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Dental Crowns

A dental crown is a tooth-shaped "cap" that is placed over a tooth.

Before: Dental Crowns - Cosmetic Tooth Caps | Porcelain Veneers A dental crown is a tooth-shaped "cap" that is placed over a tooth. The cap restores the tooth's shape and size, strength, and appearance.

The crowns is then cemented into place to cover the visible portion of a tooth.

What steps are involved in preparing a tooth for a crown?

Two visits to the dentist are usually needed. At the first visit, the tooth to receive the crown is examined and prepared. X-rays are taken of the tooth and bone around it. If decay is found or there is a risk of infection or injury to the tooth's pulp, a root canal treatment may need to be done first.

To make room for the crown, the tooth to receive it is filed down across the top and sides. The amount of tooth filed away depends on the type of crown selected. All-metal crowns are thinner and don't need as much tooth structure removed compared with all-porcelain or porcelain-fused-to-metal crowns. If too much tooth is missing, due to damage or decay, a filling material is used to "build up" enough tooth structure for the crown to cover.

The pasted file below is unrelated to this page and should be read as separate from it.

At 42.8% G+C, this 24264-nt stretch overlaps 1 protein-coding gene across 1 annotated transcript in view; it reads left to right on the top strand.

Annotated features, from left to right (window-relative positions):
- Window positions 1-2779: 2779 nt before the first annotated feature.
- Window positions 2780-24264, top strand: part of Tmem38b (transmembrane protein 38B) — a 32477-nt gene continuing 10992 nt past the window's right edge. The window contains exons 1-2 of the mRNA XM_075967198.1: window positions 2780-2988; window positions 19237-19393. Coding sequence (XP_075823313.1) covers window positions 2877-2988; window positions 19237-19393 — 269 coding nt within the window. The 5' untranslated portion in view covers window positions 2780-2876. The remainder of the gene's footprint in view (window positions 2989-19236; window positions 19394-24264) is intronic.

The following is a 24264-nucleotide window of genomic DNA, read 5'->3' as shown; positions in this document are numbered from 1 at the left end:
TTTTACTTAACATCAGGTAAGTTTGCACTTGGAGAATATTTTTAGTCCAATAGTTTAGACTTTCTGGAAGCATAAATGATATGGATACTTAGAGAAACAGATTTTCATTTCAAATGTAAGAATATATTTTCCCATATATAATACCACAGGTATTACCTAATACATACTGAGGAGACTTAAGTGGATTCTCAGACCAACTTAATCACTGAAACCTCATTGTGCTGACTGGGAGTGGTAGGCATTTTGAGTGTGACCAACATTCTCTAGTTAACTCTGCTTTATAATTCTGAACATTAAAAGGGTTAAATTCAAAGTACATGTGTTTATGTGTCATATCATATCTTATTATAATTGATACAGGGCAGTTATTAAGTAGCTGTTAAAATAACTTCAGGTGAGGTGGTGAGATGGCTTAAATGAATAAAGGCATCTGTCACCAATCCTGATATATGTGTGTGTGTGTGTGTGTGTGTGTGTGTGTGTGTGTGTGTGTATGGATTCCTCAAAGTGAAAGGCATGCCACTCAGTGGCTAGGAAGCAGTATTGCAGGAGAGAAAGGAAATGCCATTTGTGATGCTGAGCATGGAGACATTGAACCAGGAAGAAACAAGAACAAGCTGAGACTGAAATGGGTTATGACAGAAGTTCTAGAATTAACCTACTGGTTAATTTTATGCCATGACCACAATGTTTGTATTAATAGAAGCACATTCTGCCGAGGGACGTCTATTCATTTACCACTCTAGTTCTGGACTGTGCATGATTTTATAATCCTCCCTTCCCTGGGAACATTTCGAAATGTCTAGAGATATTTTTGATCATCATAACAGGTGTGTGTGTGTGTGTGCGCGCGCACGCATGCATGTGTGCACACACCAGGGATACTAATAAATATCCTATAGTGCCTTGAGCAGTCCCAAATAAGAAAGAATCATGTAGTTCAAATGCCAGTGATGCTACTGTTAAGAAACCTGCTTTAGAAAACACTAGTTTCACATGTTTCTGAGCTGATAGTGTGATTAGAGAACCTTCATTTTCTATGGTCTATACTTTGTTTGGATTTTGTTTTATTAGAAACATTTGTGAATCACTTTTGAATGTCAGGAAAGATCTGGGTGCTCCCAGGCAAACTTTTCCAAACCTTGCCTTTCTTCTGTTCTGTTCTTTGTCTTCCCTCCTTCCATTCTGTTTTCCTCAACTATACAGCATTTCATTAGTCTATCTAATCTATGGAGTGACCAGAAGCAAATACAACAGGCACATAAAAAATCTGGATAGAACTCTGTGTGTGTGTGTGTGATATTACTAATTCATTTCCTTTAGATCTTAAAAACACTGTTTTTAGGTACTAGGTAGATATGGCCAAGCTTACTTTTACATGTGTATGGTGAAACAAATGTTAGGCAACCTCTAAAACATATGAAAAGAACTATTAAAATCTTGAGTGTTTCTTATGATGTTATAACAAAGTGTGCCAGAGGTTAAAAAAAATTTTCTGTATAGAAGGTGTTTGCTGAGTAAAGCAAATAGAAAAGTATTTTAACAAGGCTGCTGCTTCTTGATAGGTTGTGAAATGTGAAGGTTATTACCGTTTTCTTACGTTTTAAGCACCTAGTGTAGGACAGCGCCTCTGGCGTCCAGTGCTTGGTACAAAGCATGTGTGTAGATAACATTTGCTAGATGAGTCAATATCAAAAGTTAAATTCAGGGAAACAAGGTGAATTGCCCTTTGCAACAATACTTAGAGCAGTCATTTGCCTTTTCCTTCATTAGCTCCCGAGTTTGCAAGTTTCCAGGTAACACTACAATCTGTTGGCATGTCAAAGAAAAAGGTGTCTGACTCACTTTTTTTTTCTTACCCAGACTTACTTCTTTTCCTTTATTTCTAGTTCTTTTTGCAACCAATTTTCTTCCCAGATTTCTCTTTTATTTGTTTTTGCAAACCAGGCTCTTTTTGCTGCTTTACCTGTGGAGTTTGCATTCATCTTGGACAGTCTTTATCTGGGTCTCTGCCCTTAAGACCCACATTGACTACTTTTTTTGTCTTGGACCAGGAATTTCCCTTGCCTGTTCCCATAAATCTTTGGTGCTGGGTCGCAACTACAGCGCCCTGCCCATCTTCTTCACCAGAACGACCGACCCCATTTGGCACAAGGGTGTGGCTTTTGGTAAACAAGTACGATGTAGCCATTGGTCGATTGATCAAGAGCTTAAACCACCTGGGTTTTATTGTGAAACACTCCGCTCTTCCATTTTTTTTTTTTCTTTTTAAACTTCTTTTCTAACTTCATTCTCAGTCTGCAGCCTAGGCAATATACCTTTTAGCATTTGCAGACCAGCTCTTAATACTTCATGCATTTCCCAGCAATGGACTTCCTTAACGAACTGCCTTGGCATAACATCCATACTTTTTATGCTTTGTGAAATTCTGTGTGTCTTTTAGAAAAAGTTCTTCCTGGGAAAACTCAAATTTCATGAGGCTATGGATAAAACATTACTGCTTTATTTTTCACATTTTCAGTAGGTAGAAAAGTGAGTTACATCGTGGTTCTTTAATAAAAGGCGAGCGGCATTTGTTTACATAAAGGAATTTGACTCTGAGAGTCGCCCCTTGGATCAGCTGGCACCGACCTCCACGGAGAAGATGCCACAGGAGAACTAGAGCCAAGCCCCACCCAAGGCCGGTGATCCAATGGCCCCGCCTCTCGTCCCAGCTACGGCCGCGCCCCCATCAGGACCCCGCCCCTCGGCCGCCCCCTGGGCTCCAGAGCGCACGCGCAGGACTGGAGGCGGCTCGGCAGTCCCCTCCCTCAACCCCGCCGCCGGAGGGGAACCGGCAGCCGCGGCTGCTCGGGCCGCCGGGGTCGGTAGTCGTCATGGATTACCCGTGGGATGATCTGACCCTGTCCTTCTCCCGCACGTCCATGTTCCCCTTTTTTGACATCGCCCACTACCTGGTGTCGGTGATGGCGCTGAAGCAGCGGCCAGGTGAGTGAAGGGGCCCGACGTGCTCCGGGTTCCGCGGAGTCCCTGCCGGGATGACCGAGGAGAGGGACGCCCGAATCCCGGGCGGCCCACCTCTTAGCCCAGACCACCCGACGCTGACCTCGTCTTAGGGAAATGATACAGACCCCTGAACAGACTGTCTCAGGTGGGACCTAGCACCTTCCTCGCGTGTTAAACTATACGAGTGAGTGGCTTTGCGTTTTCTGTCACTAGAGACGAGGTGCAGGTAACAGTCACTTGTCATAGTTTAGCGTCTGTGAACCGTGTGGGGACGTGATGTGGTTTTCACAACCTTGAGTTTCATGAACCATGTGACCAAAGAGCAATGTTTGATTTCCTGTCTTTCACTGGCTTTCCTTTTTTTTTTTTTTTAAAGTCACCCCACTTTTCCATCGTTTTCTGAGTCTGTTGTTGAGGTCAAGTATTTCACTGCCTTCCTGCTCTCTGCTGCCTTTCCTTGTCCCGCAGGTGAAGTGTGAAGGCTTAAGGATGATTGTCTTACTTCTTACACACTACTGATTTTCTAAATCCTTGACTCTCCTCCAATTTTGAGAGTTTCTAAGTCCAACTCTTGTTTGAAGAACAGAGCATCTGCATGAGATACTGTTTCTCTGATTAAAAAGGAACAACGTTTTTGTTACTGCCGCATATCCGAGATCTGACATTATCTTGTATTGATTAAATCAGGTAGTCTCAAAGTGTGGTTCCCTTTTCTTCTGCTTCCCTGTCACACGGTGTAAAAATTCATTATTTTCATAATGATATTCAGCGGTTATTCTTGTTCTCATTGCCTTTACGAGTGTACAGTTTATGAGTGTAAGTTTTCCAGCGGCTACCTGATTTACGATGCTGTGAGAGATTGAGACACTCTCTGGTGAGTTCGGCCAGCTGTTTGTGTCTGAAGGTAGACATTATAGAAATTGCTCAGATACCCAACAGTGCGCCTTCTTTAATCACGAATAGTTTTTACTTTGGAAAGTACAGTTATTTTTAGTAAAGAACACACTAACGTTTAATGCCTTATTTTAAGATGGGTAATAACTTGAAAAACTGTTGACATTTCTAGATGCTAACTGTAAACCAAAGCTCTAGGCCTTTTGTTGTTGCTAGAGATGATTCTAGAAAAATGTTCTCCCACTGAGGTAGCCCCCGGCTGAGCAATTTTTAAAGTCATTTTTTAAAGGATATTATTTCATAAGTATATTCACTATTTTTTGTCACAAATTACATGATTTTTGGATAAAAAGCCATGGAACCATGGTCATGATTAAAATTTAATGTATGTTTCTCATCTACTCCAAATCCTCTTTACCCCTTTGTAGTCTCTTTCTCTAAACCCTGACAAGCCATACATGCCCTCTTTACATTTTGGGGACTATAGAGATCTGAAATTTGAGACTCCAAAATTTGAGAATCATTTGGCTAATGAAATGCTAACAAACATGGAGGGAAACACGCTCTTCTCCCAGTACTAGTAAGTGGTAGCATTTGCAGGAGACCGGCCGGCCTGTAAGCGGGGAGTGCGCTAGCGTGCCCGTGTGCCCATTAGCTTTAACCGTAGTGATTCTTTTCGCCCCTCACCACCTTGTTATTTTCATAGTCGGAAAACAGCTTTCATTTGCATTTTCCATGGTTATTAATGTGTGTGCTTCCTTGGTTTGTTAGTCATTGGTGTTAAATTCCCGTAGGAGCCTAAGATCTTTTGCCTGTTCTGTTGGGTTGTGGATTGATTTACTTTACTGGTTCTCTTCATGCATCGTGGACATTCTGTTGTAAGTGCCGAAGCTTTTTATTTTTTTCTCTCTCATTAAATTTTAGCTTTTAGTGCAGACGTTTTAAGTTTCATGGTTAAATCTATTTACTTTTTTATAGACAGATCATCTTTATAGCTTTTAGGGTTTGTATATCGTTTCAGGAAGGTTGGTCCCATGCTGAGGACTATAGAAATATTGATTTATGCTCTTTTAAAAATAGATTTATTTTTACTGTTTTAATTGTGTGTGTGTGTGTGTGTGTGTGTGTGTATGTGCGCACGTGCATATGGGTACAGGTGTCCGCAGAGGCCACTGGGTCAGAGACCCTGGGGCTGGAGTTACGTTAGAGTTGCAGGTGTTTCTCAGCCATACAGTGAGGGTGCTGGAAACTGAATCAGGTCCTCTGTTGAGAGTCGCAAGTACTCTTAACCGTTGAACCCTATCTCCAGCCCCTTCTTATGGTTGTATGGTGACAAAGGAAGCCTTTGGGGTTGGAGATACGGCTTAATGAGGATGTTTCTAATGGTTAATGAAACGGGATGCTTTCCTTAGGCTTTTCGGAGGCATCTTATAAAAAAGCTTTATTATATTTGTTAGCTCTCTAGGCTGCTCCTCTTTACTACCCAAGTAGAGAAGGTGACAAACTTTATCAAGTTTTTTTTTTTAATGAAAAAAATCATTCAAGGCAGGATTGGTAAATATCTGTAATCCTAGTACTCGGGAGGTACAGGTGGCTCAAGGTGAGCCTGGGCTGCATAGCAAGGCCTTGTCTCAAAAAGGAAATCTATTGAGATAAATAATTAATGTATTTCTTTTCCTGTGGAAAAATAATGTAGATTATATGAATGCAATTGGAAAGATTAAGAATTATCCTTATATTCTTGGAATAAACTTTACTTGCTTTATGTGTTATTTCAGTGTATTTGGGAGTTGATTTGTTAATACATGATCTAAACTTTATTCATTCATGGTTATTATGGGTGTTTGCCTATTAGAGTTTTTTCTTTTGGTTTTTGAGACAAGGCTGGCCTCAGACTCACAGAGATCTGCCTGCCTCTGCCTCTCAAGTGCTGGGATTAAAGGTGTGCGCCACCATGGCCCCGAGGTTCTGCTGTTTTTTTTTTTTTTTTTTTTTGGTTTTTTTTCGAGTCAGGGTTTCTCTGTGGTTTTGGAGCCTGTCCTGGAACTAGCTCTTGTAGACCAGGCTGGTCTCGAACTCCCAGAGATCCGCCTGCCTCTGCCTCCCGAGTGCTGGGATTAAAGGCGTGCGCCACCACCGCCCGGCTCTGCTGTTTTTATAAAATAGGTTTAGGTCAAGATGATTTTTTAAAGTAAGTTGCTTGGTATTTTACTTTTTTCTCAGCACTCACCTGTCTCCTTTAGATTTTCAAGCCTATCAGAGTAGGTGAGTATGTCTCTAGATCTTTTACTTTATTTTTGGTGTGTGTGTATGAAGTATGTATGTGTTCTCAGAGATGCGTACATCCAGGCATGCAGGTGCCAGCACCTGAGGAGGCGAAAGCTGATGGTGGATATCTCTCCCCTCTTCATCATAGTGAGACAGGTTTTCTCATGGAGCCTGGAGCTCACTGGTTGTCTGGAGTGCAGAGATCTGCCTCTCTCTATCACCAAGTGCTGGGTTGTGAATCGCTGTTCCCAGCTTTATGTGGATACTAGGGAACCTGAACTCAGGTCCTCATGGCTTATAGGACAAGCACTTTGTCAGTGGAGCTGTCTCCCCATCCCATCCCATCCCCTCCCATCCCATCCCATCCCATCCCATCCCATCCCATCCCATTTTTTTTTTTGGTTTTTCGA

After reshaping the tooth, a paste or putty is used to make a copy (also called impression) of the tooth that will be receiving the crown. Impressions of the teeth above and below the tooth to receive the dental crown are also made. This is done to make sure that the crown will not affect your bite.

After: Dental Crowns - Cosmetic Tooth Caps | Porcelain Veneers

The impressions are sent to a dental laboratory. The laboratory makes the crowns and usually returns them to the dentist's office in 2 to 3 weeks. During this first office visit your dentist will make a temporary crown to cover and protect the prepared tooth while the permanent crown is being made.

At the second visit, the permanent crown is placed. First, the temporary crown is removed and the fit and color of the permanent crown is checked. If everything is okay, a local anesthetic is sometimes used to numb the tooth and the new crown is permanently cemented in place.

When would a dental crown be needed?

A dental crown may be needed to:

  • Protect a weak tooth (for example, from decay) from breaking or to hold together parts of a cracked tooth
  • Restore a broken tooth or a severely worn down tooth
  • Cover and support a tooth with a large filling and not much tooth remaining
  • Hold a dental bridge in place
  • Cover misshaped or severely discolored teeth
  • Cover a dental implant
  • Cover a tooth treated with a root canal